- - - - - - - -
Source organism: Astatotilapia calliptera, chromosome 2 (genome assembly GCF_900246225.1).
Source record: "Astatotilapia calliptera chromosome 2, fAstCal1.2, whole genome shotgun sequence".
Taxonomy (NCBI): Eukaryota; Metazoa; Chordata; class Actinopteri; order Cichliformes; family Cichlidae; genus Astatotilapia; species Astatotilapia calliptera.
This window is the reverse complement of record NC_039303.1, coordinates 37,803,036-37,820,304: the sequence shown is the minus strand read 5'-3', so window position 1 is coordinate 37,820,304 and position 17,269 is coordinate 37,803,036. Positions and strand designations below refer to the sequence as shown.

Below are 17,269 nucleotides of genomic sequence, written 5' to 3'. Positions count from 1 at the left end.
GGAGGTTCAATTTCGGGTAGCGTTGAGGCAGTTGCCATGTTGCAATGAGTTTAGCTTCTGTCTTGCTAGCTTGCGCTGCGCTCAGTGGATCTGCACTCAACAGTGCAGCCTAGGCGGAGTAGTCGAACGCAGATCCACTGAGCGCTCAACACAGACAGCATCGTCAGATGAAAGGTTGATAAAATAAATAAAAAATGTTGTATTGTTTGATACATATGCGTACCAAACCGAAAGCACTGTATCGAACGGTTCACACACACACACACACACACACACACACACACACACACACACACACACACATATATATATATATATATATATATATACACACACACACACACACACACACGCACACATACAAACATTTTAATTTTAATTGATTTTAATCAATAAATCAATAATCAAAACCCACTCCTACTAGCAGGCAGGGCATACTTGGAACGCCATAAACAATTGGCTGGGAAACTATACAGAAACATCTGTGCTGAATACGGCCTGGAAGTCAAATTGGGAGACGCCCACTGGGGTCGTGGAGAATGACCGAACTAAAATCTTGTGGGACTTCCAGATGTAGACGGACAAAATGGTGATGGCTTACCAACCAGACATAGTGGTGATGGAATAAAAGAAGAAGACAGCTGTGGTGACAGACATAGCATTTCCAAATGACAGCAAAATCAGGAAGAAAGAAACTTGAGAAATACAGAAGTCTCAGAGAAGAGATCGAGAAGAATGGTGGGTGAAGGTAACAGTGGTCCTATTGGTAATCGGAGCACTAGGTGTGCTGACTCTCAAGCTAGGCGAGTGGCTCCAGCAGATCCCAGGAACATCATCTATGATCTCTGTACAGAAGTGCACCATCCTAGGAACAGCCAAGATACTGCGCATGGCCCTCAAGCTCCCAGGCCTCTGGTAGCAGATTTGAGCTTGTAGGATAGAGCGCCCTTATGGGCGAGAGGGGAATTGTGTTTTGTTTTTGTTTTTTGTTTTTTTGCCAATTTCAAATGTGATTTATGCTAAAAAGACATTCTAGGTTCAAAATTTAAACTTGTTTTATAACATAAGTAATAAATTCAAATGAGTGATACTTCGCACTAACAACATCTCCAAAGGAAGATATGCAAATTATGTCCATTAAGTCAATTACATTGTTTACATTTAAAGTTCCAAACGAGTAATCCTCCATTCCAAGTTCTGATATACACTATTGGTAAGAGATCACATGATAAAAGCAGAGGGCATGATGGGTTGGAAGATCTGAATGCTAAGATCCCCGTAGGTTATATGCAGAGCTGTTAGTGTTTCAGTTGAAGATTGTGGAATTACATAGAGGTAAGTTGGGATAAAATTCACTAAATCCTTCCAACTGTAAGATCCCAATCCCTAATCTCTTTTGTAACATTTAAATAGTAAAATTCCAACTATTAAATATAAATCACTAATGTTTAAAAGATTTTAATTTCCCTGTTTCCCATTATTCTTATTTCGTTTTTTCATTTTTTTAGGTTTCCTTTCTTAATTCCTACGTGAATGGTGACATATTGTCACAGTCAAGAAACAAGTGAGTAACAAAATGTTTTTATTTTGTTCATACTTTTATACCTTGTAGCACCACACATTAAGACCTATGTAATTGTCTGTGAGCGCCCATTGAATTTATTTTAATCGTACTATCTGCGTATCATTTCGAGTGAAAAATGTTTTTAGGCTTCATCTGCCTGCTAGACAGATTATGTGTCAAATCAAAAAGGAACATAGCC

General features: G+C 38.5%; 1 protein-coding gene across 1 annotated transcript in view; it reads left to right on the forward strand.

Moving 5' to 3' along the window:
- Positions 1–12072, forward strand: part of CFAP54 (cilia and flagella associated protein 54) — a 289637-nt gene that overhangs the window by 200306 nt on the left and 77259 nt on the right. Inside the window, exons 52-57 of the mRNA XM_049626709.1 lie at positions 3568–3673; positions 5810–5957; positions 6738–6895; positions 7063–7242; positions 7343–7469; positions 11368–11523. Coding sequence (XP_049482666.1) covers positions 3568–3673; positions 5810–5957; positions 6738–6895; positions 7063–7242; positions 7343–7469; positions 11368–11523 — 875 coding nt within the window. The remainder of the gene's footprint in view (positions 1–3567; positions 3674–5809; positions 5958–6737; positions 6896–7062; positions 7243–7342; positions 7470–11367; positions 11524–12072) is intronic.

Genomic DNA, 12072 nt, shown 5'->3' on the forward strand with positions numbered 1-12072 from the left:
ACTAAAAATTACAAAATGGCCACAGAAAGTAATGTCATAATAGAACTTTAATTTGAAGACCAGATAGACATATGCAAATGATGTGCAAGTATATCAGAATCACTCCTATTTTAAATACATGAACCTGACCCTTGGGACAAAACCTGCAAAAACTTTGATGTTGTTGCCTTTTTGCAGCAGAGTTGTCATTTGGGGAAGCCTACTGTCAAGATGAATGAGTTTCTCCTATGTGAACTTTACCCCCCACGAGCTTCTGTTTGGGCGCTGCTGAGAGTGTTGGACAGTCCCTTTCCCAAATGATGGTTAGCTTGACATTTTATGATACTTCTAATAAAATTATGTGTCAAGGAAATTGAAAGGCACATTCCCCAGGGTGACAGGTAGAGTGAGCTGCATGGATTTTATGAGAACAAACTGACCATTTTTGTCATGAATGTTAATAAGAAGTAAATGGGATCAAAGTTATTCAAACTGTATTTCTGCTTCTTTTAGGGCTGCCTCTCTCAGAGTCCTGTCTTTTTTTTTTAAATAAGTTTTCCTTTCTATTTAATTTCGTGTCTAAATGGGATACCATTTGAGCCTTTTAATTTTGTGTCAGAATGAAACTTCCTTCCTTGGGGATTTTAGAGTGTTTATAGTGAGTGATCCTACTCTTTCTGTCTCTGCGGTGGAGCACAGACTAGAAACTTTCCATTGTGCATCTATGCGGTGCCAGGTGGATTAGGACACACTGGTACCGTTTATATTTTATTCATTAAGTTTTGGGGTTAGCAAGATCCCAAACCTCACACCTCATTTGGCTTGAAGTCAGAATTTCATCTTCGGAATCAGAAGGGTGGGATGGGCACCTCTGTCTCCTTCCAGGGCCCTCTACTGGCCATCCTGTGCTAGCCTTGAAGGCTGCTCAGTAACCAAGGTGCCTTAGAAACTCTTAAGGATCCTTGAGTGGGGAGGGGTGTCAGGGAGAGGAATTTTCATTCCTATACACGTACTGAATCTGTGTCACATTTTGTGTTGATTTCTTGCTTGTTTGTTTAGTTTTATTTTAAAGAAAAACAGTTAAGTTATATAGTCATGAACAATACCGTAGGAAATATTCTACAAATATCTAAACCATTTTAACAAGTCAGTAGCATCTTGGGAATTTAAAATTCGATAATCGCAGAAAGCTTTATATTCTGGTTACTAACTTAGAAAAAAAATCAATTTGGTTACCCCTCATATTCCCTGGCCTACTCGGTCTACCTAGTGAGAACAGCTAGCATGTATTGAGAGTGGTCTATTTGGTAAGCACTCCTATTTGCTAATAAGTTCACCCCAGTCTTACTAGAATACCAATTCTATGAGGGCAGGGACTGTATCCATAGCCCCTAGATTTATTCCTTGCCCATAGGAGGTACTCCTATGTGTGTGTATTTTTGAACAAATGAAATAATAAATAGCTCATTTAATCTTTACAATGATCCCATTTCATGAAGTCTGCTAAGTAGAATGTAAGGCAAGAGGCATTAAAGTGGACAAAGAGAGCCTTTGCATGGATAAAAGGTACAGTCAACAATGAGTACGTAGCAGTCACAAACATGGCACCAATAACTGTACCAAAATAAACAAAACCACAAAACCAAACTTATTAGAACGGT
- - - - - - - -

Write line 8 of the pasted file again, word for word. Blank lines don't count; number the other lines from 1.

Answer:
Moving 5' to 3' along the window: